A Call For Southern Mass To Condemn The Digging of Jonglei Canal

South Sudan Democratic Forum, Nov. 23. 2006

The Democratic Forum is appealing to South Sudan mass to protest against the Memorandum of Understanding (MOU) signed in Cairo between the President of the Government of South Sudan, Lt. Gen. Salva Kiir and the Egyptian government to resume the digging of Jonglei Canal.

The Democratic Forum is profoundly disturbed by the MOU which neglected the findings of the United Nations that the Sudds in the South are one of the remaining wetlands in the World that needs protection. It was not long ago that a meeting of non-governmental organizations in Juba rejected the digging of the canal for environmental reasons. The international community is concerned about Africa since global warming is now threatening cold countries such as Canada and Russia. The ice in Siberia and Green Land is melting as a result of global warming. This means that South Sudan will be getting waterless even if canal is not dug due to higher evaporation of water induced by the global warming. The resumption of Jonglei project would only compound to dryness of the South leading to environmental catastrophes. This also means that the South would witness rapid desertification.

What is more puzzling is the unwilling of the interim President of the government of the South to use consultation processes in order to gauge the opinion of the people of South Sudan for the digging of the canal which would consequentially lead to destruction of ecosystems in Jonglei, Upper Nile and Unity states. The current interim parliament in Juba has no democratic legitimacy to decide the fate of the canal since it is appointed assembly. All the powers invested on the current legislative assembly of the South are provisional subject to ratification by the future democratically elected government of the South.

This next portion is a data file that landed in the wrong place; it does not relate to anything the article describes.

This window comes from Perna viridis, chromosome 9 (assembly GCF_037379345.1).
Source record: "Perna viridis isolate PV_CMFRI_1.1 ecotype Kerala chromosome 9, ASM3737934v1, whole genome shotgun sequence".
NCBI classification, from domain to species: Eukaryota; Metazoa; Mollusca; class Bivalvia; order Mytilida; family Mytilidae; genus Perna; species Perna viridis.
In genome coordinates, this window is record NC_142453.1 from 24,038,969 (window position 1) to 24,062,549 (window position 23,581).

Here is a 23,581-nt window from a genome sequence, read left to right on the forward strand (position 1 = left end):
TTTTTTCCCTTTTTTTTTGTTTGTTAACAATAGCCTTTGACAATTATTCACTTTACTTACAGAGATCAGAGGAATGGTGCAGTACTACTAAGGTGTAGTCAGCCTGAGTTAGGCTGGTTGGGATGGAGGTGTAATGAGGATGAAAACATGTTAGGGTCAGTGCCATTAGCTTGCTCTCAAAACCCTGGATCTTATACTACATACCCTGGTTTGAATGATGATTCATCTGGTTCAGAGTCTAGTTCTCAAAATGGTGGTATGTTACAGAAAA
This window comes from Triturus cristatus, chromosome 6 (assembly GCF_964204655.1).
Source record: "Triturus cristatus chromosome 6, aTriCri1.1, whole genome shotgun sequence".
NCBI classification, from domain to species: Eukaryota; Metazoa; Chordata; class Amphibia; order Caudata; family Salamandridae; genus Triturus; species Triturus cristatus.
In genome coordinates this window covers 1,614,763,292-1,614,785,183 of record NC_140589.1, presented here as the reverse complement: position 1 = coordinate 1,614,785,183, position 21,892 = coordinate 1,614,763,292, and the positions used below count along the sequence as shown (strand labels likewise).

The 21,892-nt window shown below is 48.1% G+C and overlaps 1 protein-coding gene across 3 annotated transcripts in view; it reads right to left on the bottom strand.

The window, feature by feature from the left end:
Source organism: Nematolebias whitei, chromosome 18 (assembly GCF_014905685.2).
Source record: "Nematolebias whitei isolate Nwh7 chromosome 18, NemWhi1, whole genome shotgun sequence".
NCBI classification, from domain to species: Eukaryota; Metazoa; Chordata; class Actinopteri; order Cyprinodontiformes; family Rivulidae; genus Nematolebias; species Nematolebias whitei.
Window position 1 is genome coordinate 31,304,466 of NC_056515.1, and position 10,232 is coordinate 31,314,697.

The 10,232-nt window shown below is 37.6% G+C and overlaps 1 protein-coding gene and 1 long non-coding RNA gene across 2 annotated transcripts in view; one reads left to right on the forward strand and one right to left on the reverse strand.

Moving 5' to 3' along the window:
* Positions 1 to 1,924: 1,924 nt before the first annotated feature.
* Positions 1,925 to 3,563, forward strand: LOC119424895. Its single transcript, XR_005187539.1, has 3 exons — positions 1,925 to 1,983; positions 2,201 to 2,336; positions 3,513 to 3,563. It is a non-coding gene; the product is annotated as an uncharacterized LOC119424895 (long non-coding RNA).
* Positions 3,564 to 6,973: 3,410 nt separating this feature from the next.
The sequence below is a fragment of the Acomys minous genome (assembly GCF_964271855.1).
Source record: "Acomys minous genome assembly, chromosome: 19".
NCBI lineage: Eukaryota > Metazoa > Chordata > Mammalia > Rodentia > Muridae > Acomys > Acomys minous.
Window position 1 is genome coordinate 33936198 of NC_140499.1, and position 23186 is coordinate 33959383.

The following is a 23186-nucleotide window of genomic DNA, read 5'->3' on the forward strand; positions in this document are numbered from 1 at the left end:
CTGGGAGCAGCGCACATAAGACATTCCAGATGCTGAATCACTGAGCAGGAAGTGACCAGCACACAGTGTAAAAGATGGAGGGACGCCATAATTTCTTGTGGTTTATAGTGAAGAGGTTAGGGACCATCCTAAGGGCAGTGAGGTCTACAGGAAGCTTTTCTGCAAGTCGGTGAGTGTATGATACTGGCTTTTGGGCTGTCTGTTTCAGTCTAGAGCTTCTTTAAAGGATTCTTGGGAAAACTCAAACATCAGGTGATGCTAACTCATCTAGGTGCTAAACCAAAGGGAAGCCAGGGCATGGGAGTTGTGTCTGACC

In spite (of) the presence of legislative assembly to deal with such controversial matters, the interim president proceeded unilaterally to sign MOU making it difficult for the legislative assembly to question or undo what he has already signed. Lt. Gen. Kiir Mayardit should understand that he owes his current position to 1983 uprising against the digging of the Jonglei canal. People may wonder whether Lt. Gen. Kiir is aware of 22 Jamus battalion officers killed in 1983 to stop the digging. Besides, the fighters of Jamus disabled in the war to stop the project are still alive and the president should respect their feelings, grievances and sacrifices they made before signing any agreement with Egypt. The big question to be asked now is: What sparked off the 1983 uprising? Was it the Jonglei canal? Was it the abrogation of the Addis Ababa Agreement by the May regime? Was it border issues, i.e., Abyei? Was it the oil or combinations of all these factors? If the later is true, what is the positive change that encouraged Salva Kiir to sign MOU that may again instigate another 1983 uprising?

It should be crystal clear to President Kiir that he is not a democratically elected president of the South. He is an accidental president who climbed to power as a result of the tragic death of Dr. John Garang, who was not only fully aware of the issues pertaining to the canal but also an authority of Jonglei canal through research. As an interim president who has not yet been democratically legitimized through election, he shouldn’t unilaterally sign any agreement with Egypt pertaining to this controversial project.